Thursday, April 12, 2018

Crack-Up (1946)

September 6, 1946, release date
Directed by Irving Reis
Screenplay by John Paxton, Ben Bengal, Ray Spencer
Based on the short story “Madman’s Holiday” by Frederic Brown
Music by Leigh Harline
Edited by Frederic Knudtson
Cinematography by Robert De Grasse

Pat O’Brien as George Steele
Claire Trevor as Terry Cordell
Herbert Marshall as Traybin
Ray Collins as Dr. Lowell
Wallace Ford as Lieutenant Cochrane
Dean Harens as Reynolds
Damian O’Flynn as Stevenson
Erskine Sanford as Barton
Mary Ware as Mary

Distributed by RKO Radio Pictures, Inc.

Crack-Up is a film noir with almost every element of noir: flashbacks, amnesia, postwar intrigue, suspicious characters meeting under a streetlamp, characters who may or may not be trusted. The best part for me is that the story kept me guessing until the end (the intrigue and confusion work for me), so I am going to try my best not to give away any spoilers.

Crack-Up is in the public domain. Click here to watch it at the Internet Archive. The visual quality is best if you don’t watch the film full screen. It’s even better if you find a DVD version to buy or borrow.

The film opens with a train whistle. Then viewers see nighttime scenes of a train on the tracks, a close-up of a train passing by, a close-up of train wheels on a track, and so on, all behind the credits, which are on an upward slant. Then, after the credits, a train, with its headlight on, heads toward viewers, with people screaming on the soundtrack. (The shot on the big screen of 1946 movie theaters must have made quite an impression.) Then the film cuts to what at first looks like a passenger window breaking because someone is kicking it in, but it’s really a glass door that shatters. A man (George Steele) is breaking into the Manhattan Museum. He stumbles and falls just inside the doors. A police officer and another man help him up.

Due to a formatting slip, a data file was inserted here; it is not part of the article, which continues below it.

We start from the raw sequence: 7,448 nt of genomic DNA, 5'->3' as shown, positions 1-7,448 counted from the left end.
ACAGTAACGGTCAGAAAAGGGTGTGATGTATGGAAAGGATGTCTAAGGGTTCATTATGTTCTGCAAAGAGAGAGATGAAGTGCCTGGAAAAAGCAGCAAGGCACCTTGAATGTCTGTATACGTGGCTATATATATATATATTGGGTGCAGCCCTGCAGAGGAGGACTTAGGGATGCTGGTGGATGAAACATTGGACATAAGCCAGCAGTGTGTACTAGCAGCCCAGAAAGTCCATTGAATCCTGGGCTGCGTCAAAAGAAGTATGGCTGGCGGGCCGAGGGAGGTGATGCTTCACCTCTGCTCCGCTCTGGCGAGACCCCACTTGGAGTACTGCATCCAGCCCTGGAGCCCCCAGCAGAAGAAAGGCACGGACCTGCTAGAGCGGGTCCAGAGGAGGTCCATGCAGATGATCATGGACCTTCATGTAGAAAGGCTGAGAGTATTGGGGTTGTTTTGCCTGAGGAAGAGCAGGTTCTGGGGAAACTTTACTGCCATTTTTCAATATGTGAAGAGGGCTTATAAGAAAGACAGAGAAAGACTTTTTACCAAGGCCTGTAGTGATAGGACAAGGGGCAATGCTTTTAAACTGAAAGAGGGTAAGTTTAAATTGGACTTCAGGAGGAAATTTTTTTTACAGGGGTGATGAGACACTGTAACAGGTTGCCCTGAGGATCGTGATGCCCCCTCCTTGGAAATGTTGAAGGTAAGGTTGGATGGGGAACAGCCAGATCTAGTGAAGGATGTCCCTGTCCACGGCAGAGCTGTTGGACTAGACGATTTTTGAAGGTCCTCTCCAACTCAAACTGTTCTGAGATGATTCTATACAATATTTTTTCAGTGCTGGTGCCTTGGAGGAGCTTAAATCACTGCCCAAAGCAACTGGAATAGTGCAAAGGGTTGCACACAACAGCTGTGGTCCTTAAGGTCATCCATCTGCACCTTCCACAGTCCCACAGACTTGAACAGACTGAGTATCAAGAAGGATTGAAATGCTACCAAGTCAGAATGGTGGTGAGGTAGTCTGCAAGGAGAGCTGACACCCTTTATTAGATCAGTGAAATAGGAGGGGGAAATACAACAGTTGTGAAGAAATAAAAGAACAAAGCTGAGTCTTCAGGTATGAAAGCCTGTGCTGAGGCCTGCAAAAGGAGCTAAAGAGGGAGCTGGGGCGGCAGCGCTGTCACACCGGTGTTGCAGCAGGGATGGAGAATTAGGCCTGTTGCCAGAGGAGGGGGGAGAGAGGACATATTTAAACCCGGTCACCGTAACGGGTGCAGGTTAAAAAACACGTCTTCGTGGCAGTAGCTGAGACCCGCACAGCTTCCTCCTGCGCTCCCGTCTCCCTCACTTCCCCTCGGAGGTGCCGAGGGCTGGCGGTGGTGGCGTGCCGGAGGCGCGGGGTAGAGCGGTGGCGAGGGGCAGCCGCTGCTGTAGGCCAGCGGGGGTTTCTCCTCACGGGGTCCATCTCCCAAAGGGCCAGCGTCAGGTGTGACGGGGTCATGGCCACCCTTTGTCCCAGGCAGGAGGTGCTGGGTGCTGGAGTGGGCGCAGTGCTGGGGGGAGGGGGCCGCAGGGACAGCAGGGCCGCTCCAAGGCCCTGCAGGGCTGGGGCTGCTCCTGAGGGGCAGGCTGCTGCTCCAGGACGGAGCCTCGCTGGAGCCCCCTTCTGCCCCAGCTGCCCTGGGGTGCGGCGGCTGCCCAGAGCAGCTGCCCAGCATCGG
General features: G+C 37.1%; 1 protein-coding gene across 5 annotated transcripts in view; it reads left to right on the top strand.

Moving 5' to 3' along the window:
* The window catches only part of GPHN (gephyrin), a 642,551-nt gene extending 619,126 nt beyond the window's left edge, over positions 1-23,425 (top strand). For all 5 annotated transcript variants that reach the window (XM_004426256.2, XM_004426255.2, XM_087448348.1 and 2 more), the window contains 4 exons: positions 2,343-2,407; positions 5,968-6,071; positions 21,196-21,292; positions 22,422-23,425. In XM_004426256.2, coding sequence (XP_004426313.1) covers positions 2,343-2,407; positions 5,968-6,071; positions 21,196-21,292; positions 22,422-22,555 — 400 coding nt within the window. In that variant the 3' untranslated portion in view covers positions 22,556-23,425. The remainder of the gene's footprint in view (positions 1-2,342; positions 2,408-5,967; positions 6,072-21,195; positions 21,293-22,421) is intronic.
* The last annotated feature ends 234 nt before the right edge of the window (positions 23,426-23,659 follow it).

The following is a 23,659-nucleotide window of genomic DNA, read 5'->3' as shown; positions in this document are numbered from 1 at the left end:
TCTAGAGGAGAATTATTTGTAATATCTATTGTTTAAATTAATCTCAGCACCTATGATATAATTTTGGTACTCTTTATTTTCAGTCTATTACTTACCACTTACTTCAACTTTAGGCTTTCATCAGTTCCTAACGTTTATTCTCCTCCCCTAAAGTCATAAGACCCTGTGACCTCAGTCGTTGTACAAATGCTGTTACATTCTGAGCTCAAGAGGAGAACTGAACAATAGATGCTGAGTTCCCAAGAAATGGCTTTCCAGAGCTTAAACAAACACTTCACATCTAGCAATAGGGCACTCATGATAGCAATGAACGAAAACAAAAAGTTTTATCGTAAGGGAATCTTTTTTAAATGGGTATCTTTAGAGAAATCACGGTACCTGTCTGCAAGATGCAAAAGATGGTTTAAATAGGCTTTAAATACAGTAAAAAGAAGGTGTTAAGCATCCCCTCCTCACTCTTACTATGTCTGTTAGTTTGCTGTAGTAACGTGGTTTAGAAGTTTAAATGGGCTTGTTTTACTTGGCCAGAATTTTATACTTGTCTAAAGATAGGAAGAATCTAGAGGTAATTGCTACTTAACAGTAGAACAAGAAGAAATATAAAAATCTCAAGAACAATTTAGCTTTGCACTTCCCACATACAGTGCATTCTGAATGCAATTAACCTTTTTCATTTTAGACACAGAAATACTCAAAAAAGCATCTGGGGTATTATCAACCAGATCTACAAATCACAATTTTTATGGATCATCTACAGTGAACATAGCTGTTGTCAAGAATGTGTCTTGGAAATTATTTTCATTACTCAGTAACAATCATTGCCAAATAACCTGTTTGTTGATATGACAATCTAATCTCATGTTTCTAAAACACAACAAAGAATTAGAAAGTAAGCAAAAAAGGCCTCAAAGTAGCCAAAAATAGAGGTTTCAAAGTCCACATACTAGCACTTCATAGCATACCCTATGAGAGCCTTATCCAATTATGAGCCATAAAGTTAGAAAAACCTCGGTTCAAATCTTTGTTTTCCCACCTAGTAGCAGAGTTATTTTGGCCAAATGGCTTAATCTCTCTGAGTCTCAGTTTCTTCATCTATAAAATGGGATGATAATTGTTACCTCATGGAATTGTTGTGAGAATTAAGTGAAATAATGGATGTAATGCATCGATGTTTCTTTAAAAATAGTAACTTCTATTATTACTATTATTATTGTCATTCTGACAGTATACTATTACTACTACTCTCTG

Right away, the film upsets viewers’ expectations. They know from the start that they cannot trust everything that they see.

George Steele interrupts a board meeting at the museum when he shatters the glass of its front doors. He insists to the police officer and all the board members that he was on a train and that he knew there was going to be a train wreck. When he woke up, he was at the museum. But there were no reports of a train wreck, per the officer interviewing Steele. Several people are present at the interview, and most of them are ready to doubt George Steele’s version of recent events.

Steele tells his story in flashback. It begins with him earlier in the day giving a lecture at the museum, one with a large audience. His lecture is interesting even for viewers today. He pokes fun at Salvador Dali, surrealism, and modern art in general. An audience member objects to Steele’s opinions, and the audience member is forced out of the museum, to the delight of other audience members.

The woman at the Manhattan Museum listening to Steele’s account is Terry Cordell. I couldn’t figure out who she was until the end of the film, and it’s not giving anything away to say that she is Steele’s girlfriend. For about half of the film, I couldn’t tell if she was his wife or just another museum employee. Either way, she is one of the characters that Steele and viewers begin to doubt. In fact, viewers can barely make sense of Steele’s account or figure out who are all the characters present in the museum to hear his story. It helps to see the film more than once. But part of the purpose of the narrative is to confuse everyone involved, including film viewers.